More Housing Woes Ahead? Part 1

The Wall Street Journal reports on the spread of homes with negative equity. As of a year ago, estimates were that for 7% of mortgages that originated in 2004 through 2006 the amount owed was more than their homes were worth, but housing prices have fallen nearly 5% since then and are predicted to fall further.

Hagerty, James R. 2007. “Price Indexes Will Map Out Spread of ‘Negative Equity.” Wall Street Journal (22 December): p. A 2.

 

http://online.wsj.com/article/SB119829696940946747.html?mod=todays_us_page_one

 

“Last March, First American CoreLogic, a housing- and mortgage-data supplier in Santa Ana, Calif., calculated that nearly 7% of 32 million U.S. households studied as of December 2006 owed more than their homes were worth, based on computer estimates of the property values. The homes studied had mortgages originated in 2004 through 2006, around the peak in the housing market. Since the end of 2006, U.S. home prices on average have fallen nearly 5%, said Mark Fleming, chief economist at the firm. That suggests that about 11% of the homes studied now would have negative equity. An additional 5% or so probably have equity of less than 5%. That doesn’t leave much cushion at a time when prices are still falling and most economists don’t expect the market to hit bottom for at least another year.”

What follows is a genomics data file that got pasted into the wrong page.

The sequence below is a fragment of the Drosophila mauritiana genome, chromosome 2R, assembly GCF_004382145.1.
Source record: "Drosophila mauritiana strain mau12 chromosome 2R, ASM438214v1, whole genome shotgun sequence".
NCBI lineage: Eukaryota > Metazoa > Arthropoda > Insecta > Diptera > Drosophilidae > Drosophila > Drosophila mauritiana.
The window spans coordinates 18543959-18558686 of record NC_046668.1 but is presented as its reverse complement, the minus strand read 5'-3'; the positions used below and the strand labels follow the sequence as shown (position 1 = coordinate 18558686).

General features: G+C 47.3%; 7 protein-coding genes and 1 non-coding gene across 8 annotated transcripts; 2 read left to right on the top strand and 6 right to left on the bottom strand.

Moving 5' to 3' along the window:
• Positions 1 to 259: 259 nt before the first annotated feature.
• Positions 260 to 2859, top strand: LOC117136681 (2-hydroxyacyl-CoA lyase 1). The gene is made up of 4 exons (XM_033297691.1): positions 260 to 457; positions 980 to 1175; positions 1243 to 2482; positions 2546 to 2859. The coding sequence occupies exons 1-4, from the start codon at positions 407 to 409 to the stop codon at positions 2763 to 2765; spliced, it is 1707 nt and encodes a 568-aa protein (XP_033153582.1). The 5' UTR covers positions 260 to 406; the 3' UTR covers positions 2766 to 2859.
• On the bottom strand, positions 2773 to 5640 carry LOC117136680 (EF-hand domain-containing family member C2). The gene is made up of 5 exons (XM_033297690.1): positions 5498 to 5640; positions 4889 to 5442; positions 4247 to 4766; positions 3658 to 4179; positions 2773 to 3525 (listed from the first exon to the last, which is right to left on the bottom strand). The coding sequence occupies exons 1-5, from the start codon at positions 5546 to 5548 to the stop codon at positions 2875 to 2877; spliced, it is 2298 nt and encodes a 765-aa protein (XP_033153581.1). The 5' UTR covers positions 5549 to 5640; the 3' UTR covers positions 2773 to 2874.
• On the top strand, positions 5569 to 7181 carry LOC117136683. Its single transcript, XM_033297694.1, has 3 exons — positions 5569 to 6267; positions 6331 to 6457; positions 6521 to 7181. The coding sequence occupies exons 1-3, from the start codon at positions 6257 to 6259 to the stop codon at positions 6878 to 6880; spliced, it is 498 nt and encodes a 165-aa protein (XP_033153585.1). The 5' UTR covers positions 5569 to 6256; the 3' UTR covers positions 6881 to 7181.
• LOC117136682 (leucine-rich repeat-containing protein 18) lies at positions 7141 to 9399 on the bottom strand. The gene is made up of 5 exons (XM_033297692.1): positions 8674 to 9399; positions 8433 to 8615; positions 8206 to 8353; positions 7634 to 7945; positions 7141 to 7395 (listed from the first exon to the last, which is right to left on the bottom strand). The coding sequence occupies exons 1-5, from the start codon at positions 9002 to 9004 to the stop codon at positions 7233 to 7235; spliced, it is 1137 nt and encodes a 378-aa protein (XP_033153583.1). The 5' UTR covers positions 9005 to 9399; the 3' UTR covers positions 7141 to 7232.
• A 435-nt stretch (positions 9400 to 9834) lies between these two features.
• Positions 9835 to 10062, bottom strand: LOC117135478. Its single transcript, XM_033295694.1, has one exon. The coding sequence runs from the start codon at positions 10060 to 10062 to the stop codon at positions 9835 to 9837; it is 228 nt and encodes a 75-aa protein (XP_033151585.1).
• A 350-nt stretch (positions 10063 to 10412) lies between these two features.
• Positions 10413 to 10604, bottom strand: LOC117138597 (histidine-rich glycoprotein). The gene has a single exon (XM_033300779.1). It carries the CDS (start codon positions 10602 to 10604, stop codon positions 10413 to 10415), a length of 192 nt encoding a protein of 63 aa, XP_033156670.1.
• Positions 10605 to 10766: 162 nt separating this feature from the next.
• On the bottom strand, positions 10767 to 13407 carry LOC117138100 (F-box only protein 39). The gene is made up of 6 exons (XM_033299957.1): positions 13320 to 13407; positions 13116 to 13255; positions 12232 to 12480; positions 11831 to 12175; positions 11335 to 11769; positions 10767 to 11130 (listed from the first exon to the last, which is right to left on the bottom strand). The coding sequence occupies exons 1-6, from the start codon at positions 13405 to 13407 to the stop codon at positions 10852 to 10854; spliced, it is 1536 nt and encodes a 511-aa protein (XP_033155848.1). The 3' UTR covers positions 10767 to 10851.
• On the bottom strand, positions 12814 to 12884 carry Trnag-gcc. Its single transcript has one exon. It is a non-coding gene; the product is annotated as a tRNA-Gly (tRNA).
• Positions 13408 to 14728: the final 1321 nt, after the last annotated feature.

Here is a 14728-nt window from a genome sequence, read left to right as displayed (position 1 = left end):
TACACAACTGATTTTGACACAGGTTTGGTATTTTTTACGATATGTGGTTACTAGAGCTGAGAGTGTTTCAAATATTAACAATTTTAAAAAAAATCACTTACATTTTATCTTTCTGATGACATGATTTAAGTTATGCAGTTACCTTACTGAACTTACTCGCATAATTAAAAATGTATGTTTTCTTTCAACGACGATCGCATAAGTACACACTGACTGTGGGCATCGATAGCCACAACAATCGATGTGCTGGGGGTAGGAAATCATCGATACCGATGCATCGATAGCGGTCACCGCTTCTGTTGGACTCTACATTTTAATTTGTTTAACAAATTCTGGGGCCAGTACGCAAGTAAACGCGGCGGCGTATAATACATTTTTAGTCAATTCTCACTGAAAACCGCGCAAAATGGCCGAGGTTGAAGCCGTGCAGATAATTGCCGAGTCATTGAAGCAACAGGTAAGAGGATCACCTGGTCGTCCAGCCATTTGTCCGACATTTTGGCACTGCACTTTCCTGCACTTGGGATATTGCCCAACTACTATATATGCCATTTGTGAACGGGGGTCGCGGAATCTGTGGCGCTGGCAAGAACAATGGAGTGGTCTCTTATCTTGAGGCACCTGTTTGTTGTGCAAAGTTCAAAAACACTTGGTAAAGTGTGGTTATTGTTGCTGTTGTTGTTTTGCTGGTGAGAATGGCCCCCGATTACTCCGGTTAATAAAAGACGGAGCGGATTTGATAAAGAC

“Economists at Merrill Lynch say home prices are likely to fall 10% in 2008 after slipping 5% this year. Mark Zandi, chief economist of Moody’s Economy.com, a research firm in West Chester, Pa., recently forecast that on average U.S. house prices will decline about 13% by the second quarter of 2009 from a peak in the second quarter of 2006. Declines will be much larger in Florida, California, Arizona and Nevada, as well as in the metropolitan areas of Washington, D.C., and Detroit, he said.”

2 comments so far

  1. Rex on

    The credit crunch, subprime mortgage mess and the general state of the US economy make further declines in housing prices in 2008 inevitable.

    However, all real estate is local, and the effects will be different in different areas. Seattle and other areas in that neck of the woods will continue going strong. Manhattan will continue to boom as a result of natural limits to space, foreign investment, and the continued pull of the city; any fallout from Wall St. problems will be brief and won’t last more than a quarter. Miami and Detroit will continue to be disaster areas. And yes, on average, there may be a 10% decline in 2008. But we have a resilient economy, and things should turn around completely by mid-2009.

  2. mperelman on

    You may be correct. As Yogi Berra said, prediction is difficult, especially for the future.


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